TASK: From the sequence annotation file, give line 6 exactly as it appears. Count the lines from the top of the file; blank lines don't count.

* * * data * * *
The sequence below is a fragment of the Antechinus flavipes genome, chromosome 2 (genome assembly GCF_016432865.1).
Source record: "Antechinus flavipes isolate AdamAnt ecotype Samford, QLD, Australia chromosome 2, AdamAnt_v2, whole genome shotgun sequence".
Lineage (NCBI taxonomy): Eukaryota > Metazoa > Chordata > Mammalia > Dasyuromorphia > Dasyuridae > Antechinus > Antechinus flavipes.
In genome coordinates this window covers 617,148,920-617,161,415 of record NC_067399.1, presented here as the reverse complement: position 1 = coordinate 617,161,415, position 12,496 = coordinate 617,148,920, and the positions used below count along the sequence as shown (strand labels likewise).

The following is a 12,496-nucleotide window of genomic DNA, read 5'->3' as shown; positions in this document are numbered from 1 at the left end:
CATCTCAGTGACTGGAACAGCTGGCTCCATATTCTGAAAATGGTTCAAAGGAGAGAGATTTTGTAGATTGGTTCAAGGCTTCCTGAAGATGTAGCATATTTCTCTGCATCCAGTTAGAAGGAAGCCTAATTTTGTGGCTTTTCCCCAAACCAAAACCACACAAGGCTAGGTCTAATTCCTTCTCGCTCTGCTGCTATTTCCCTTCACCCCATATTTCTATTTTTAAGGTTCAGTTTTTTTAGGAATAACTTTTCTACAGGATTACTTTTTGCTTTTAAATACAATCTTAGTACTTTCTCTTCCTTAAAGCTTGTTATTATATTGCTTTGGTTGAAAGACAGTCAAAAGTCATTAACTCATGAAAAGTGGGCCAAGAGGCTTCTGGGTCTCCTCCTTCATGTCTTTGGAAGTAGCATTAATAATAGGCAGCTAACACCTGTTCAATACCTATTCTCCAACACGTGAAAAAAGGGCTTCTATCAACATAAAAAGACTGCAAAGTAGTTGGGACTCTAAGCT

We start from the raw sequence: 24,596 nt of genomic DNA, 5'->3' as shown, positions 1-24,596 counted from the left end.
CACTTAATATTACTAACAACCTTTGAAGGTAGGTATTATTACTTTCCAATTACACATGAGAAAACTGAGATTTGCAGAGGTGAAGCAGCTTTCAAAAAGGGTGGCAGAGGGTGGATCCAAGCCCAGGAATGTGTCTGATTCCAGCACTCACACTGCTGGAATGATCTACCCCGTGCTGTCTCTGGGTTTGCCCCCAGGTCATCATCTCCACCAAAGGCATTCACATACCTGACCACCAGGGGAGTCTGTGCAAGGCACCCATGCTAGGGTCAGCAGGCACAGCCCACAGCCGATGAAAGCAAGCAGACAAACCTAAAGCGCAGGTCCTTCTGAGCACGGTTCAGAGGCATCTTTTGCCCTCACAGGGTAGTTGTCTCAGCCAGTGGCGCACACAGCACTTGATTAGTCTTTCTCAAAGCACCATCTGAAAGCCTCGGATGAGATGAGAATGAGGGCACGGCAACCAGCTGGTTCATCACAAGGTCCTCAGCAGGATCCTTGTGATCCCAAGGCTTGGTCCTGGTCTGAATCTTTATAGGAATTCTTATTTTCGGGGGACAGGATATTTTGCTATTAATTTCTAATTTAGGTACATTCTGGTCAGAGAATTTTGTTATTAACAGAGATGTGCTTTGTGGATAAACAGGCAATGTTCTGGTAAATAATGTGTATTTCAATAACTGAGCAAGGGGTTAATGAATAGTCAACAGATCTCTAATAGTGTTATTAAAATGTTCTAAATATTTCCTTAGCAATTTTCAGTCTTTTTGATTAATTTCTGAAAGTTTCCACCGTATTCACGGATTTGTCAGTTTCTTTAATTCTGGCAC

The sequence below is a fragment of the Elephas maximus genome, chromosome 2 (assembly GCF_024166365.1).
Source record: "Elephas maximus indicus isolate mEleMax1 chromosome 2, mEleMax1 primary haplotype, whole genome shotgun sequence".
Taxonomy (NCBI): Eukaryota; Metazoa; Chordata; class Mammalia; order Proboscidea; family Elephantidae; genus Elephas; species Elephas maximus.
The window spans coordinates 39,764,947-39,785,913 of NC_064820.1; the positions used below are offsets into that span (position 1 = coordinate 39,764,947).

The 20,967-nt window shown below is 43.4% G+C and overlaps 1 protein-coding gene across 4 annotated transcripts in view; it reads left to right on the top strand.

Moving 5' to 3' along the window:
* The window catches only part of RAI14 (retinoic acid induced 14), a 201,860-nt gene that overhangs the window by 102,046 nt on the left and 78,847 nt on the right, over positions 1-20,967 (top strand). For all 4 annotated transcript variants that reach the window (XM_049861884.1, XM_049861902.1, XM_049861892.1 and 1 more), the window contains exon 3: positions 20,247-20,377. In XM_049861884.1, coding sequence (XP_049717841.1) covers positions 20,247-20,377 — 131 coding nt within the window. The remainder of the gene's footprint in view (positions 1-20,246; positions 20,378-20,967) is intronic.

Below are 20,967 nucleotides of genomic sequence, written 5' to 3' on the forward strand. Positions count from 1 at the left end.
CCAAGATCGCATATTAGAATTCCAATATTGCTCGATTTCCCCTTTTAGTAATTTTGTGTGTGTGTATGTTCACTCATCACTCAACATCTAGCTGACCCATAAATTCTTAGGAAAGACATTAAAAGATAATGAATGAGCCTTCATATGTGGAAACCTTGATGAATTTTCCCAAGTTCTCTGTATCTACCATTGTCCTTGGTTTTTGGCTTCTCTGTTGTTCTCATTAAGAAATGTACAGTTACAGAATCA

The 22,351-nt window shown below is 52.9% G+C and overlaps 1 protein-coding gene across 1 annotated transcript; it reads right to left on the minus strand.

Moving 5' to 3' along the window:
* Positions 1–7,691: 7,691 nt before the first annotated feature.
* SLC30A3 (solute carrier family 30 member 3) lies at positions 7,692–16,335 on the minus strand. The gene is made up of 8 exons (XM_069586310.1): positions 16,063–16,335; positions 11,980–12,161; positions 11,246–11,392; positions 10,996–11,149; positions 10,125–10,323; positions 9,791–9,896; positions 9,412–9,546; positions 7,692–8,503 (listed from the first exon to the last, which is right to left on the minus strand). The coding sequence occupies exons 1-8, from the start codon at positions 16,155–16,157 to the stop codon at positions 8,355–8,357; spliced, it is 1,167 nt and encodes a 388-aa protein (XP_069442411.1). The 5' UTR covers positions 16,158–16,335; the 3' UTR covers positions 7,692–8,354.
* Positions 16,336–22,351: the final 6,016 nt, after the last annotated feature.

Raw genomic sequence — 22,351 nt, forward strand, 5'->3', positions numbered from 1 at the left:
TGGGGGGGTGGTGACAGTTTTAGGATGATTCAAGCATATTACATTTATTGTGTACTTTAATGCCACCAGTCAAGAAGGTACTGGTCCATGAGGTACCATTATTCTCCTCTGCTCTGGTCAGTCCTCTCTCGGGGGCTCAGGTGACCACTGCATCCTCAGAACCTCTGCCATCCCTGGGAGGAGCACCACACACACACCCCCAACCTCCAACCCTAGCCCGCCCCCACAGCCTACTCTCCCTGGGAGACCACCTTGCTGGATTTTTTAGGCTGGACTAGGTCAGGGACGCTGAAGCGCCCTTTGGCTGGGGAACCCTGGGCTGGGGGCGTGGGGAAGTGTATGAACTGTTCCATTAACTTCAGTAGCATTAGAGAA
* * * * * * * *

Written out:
CATCTCAGTGACTGGAACAGCTGGCTCCATATTCTGAAAATGGTTCAAAGGAGAGAGATTTTGTAGATTGGTTCAAGGCTTCCTGAAGATGTAGCATATTTCTCTGCATCCAGTTAGAAGGAAGCCTAATTTTGTGGCTTTTCCCCAAACCAAAACCACACAAGGCTAGGTCTAATTCCTTCTCGCTCTGCTGCTATTTCCCTTCACCCCATATTTCTATTTTTAAGGTTCAGTTTTTTTAGGAATAACTTTTCTACAGGATTACTTTTTGCTTTTAAATACAATCTTAGTACTTTCTCTTCCTTAAAGCTTGTTATTATATTGCTTTGGTTGAAAGACAGTCAAAAGTCATTAACTCATGAAAAGTGGGCCAAGAGGCTTCTGGGTCTCCTCCTTCATGTCTTTGGAAGTAGCATTAATAATAGGCAGCTAACACCTGTTCAATACCTATTCTCCAACACGTGAAAAAAGGGCTTCTATCAACATAAAAAGACTGCAAAGTAGTTGGGACTCTAAGCT